Italians tend to be evangelical about the ‘right’ way to make pizza, and nowhere more so than in Naples – birthplace of the famous dough-based dish. In the UK the only restaurant accredited by The True Neapolitan Pizza Association can be found in the unlikely surroundings of Herne Bay, a seaside town four miles east of Whitstable, where this family-run eatery stays faithful to the traditional pizza-making techniques that result in an ultra-thin base and light fluffy crust, topped with sauce from real Italian tomatoes. The result? Packed tables every night of the week.
160 High Street, Herne Bay
Hide and Fox
Positioned in the coastal market town of Hythe, the Hide and Fox occupies an old general store on a picturesque village green and is the proud owner of a recently-earned Michelin star. The team behind the restaurant come from exceptional cooking backgrounds, having served in some of the UK’s finest dining establishments, evidenced in the subtle but brilliantly inventive dishes found on the five- and eight-course tasting menus. Seasonal local produce is the focal point of the fare, with the Kentish lamb loin a particular highlight.
The Grn, Hythe
The Compasses Inn
Situated off the beaten track in the village of Crundale, and with hops hanging from the ceiling’s wooden beams, this is about as Kentish as a country pub can get. Indeed, the restaurant’s remote location has done nothing to stem its burgeoning reputation as one of the area’s best gastropubs. Enticing smells wafting from the kitchen testify to the quality of the food, while the bar is constantly buzzing with regulars as evidence of the pub’s enduring popularity not just as a dining destination, but as a community asset too.
Sole Street, Crundale, Canterbury
The Pig at Bridge Place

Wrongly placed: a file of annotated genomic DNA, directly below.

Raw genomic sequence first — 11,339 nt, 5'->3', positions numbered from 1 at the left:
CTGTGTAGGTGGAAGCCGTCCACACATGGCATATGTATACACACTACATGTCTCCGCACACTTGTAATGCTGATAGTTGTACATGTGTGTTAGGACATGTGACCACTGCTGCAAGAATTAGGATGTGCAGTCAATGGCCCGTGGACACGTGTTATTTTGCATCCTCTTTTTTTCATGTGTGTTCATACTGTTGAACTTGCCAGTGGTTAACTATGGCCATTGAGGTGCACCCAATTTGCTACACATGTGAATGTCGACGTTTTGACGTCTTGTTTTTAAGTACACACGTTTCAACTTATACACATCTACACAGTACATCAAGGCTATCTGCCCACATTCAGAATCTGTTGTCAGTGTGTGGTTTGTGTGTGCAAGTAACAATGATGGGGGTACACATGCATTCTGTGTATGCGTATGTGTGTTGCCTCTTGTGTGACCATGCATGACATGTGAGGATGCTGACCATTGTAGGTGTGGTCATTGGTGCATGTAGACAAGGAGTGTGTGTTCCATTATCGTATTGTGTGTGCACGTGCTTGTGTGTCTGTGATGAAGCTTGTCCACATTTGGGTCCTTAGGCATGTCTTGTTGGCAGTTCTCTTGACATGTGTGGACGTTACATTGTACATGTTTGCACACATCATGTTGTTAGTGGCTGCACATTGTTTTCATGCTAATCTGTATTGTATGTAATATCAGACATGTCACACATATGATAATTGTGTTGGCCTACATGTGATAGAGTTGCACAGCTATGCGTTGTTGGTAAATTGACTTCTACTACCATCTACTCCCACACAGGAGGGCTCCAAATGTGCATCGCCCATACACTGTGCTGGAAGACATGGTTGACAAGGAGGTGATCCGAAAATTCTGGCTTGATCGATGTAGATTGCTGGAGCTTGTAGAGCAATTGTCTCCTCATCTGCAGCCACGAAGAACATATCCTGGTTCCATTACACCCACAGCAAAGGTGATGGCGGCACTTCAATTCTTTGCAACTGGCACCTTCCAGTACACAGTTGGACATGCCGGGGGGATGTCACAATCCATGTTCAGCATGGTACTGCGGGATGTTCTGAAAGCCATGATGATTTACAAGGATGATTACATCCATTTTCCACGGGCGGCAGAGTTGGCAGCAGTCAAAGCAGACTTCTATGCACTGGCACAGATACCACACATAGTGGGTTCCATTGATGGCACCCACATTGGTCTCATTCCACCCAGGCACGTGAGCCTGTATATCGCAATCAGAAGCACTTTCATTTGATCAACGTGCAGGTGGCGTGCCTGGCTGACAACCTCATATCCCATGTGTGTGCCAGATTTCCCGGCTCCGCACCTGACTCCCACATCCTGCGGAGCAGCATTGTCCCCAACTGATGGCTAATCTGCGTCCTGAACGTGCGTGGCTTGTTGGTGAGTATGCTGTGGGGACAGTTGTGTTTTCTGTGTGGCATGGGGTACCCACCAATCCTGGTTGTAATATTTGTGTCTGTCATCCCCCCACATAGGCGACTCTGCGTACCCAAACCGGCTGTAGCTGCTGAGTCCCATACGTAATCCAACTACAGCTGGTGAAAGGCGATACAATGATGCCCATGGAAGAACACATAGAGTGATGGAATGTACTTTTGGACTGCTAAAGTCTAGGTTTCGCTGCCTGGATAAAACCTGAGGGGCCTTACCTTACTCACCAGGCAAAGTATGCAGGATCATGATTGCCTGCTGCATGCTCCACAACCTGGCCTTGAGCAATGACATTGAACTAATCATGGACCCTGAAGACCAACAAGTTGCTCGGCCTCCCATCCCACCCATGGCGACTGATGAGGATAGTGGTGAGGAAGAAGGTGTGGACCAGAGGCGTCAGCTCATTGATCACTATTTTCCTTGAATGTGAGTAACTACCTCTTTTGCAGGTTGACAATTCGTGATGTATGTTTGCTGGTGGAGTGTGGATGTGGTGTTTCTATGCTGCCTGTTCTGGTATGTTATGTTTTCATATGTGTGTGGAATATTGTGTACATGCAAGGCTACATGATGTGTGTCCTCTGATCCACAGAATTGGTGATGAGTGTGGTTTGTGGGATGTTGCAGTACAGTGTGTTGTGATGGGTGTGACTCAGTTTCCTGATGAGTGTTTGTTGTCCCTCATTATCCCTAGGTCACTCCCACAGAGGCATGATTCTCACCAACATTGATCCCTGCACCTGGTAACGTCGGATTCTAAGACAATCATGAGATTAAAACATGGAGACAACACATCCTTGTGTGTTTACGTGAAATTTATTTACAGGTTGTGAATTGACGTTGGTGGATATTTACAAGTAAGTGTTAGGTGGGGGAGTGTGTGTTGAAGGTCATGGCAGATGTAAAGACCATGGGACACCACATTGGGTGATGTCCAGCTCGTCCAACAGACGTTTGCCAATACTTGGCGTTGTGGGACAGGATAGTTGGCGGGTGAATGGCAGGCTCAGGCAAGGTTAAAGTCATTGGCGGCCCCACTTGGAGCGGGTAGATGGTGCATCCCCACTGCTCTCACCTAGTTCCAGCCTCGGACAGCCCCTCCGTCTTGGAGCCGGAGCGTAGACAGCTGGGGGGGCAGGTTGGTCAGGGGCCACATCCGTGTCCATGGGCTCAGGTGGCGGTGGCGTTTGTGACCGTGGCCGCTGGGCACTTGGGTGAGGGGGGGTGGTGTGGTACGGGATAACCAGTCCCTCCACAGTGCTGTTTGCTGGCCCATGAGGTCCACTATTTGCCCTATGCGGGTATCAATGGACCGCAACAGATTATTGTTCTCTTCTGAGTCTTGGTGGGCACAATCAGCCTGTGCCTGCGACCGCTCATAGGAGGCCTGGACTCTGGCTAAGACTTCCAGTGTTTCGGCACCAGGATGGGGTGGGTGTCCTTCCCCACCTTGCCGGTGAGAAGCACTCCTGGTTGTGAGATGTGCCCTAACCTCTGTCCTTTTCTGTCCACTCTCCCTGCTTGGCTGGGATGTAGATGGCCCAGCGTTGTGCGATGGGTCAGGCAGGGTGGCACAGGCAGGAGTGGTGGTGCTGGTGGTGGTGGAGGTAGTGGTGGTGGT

Part of a growing chain of high-end hotels dotted across the southeast of England, this sumptuous countryside hideaway in the historic village of Bridge boasts a lavish restaurant among its facilities. Open to all-comers and not just hotel guests, the food reveals an obsessive commitment to home-grown and local produce, with its surroundings influencing the menu in every way. Indeed, the owners operate under the principle that what can’t be grown in the Kitchen Garden is only ever sourced from within a 25-mile radius, ensuring that diners can savour their mouth-watering dishes in eco-conscious comfort.
Bourne Park Road, Bridge, Canterbury
The Wife of Bath
Acquired and refurbished in 2016 by the team behind Rocksalt in Folkestone (above), this historic venue has long held an excellent reputation around Kent. The light and airy dining room has in recent times been imbued with a fresh and original Northern Spanish theme through the décor and menus, utilising the best seasonal produce available – sourced both locally and direct from Spain. Dishes such as octopus with carrot, chorizo almonds and pickled shallots, or Iberico pork with cauliflower, wild mushrooms and morcilla feature on the a la carte menu, while an array of tasty tapas dishes can be devoured at the rustic bar.
4 Upper Bridge Street, Wye, Ashford
This elegant, white tablecloth French restaurant offers relaxed fine dining in a formal setting, and has gained a widespread reputation for applying classic European culinary philosophies to modern and inventive dishes. Housed in the former home of legendary British novelist William Thackeray, the dining room and other spaces are softly illuminated and even features local art in the atmospheric first floor private rooms. Ideal for a special occasion, or simply a romantic date night, Thackeray’s earns its rightful spot on this list.
85 London Road, Tunbridge Wells